Both fighters have experienced unsatisfactory performances in the ring. Frampton has a slight edge in the sense that he still managed to grind out a win from his worst night in the ring. Quigg will have learned from the Salinas fight and will be keen to avoid a slow start. The eventual winner of Frampton-Quigg may be the fighter who is the most successful in executing their game plan.

Just who has the better boxing brain, better record and the edge in punching power?

Frampton-Quigg is a rarity in boxing, an even match-up between two fighters who have opposing styles who are both good at what they do. Quigg has been labelled one dimensional in that he rarely deviates from his high guard, defensively sound style and trademark body shots. Some of the boxing press felt Quigg was somewhat aimless in the Martinez fight and that if it wasn’t for his power he would have struggled with Martinez’s style.

In contrast, Frampton is considered the more polished operator with his amateur pedigree, honed in the Holy Family Boxing Club in Belfast and his ring craft and guile as a professional. Frampton’s movement, ring general-ship and his own much vaunted punching power are considered his best assets in the battle with Quigg.

Frampton’s power and intelligence in the ring are evident on the strength of his professional record. In his last seven fights he has stopped the former IBF super-bantamweight world champion Steve Molitor in six rounds; he beat former super-bantamweight world champion Kiko Martinez twice; the first time by ninth round stoppage and the second on a unanimous point’s decision and former WBA super-flyweight world champion Hugo Fidel Cazares by second round stoppage.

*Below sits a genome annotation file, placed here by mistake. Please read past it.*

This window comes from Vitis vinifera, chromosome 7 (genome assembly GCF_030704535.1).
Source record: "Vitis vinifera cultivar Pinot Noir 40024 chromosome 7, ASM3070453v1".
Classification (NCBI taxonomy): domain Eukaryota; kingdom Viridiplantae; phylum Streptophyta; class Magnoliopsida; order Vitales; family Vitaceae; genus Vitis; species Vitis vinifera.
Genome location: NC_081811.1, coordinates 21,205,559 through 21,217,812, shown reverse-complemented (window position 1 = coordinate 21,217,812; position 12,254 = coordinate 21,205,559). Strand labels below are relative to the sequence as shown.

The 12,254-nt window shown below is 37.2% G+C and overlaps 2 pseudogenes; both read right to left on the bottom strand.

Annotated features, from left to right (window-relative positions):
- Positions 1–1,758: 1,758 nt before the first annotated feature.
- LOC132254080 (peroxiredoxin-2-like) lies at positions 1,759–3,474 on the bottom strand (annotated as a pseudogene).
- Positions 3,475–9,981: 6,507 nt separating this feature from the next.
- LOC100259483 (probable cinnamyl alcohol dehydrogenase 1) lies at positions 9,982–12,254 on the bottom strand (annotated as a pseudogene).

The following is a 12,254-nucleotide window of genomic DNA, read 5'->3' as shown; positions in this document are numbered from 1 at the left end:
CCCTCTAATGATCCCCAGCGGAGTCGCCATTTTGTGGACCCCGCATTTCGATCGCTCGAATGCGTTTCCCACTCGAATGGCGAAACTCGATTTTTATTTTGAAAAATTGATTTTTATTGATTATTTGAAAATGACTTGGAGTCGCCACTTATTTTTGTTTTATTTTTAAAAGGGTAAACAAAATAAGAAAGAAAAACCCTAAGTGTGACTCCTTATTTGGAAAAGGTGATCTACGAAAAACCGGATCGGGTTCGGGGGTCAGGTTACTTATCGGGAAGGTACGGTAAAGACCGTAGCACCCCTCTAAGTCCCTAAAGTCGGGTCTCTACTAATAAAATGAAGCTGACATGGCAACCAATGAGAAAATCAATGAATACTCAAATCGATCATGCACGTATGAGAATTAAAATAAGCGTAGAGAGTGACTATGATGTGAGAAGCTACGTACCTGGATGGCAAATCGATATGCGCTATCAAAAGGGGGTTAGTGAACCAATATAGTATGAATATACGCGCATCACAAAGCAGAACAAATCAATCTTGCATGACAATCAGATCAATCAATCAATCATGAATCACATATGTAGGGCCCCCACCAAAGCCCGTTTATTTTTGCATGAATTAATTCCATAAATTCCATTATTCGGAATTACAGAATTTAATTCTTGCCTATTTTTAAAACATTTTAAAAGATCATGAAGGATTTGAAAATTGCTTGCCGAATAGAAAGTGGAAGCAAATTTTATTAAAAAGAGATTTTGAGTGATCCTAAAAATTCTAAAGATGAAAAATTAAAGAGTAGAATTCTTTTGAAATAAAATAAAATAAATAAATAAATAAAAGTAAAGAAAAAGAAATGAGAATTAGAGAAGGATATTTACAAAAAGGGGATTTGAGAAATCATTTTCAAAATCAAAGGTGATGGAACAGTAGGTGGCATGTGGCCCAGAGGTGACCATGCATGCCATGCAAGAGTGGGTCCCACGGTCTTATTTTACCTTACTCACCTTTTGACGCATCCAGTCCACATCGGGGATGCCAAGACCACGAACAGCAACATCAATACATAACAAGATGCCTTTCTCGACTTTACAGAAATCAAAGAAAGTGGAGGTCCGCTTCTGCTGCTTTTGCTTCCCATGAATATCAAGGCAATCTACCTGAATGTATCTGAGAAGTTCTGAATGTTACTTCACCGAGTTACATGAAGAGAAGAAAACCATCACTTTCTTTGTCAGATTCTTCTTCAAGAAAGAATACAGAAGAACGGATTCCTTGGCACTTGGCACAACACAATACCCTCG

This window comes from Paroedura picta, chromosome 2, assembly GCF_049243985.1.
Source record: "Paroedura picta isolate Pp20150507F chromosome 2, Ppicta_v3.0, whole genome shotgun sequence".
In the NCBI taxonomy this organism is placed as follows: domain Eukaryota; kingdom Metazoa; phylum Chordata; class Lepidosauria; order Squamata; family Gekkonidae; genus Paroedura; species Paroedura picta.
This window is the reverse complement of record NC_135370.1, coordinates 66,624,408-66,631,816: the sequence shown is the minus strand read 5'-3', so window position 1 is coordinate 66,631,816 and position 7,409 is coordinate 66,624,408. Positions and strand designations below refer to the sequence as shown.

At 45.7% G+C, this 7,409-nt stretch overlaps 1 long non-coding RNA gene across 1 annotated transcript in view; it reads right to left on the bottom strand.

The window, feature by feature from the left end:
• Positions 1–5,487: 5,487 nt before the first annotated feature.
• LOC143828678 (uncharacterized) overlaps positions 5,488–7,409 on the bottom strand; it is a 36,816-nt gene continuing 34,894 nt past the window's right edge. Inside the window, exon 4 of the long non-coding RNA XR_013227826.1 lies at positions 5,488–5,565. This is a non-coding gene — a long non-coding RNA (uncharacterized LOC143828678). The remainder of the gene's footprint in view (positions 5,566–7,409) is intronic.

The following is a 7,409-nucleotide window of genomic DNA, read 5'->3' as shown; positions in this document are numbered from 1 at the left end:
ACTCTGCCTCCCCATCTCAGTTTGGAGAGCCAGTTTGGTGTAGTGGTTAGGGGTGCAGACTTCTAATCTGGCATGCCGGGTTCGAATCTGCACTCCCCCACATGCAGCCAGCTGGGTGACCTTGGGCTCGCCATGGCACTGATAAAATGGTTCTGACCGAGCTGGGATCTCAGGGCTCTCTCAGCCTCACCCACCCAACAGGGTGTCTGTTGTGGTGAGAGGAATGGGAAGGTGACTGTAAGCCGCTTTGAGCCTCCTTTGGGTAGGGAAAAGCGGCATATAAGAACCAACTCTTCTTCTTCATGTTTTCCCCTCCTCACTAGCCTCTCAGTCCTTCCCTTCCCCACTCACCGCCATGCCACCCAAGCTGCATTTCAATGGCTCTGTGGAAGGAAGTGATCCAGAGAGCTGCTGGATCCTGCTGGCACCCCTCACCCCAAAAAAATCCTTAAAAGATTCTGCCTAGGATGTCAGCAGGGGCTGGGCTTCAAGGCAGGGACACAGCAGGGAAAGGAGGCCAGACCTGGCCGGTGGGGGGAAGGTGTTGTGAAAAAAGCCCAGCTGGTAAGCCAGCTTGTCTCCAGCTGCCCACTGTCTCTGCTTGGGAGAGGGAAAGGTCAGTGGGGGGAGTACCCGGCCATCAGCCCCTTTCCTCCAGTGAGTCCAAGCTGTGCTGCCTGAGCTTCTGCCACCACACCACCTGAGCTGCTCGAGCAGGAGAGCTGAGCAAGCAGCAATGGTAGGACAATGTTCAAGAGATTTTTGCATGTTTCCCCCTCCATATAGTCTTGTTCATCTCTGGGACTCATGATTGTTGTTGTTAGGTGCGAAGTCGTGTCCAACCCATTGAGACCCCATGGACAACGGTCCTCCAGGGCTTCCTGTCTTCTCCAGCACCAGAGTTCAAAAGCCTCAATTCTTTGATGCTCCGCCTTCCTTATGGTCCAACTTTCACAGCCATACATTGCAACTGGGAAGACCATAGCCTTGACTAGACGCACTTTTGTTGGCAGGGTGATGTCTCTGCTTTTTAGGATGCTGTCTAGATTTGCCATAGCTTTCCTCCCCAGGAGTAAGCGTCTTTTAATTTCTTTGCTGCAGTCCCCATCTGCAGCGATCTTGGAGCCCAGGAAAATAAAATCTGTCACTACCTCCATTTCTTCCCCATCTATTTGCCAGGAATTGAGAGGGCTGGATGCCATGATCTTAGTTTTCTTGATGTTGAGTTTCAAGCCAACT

Frampton has the ability to box his way to victory against Quigg, but he needs to stick to a game plan because Quigg may just have the edge in power. Five of Quigg’s last seven fights have not gone past three rounds and that includes his two round demolition of Martinez. Quigg’s detractors cannot even say Martinez is finished because he bounced back from the Quigg fight with three consecutive victories and challenged Leo Santa Cruz for the WBA super world featherweight title on the same night as Frampton-Quigg.

If this fight becomes a war, and Quigg manages to land his power punches then the question of who is the classier operator may be redundant. In terms of gauging who is the better puncher the only yardstick is by comparing their performances against the opponents that they share. Both fighters have beaten the tough Ukrainian journeyman Yuriy Voronin. Quigg stopped him in six rounds in 2009 and Frampton stopped him in three rounds in 2010.

On the balance of results Frampton has arguably fought stiffer opposition but Quigg has had the more impressive stoppages of late. Either fighter has a legitimate claim to being the harder puncher but the edge has to go to Quigg based on his performance against Martinez. It only takes one punch to spell destruction in the ring.

It is apparent that Frampton-Quigg is a finely poised affair. It is almost impossible to separate these two champions. Whatever the outcome, fans should rejoice in the fact that boxing continues its resurgence in the UK and Ireland. With the UK boasting world champions in double figures, win lose or draw there are exciting fights out there for both Frampton and Quigg however they fare. The winner will have to face Rigondeaux and for the loser a potential crack at the winner of Santa Cruz-Martinez could be realistic or a domestic match-up against one of the glut of emerging super-bantamweights.

Saturday night should serve up some genuine thrills and excitement, with a quality undercard in support. For genuine boxing fans this will be one show they do not want to miss.

Frampton-Quigg is live on Sky Box Office Channel 491 from 6pm on Saturday the 27th February.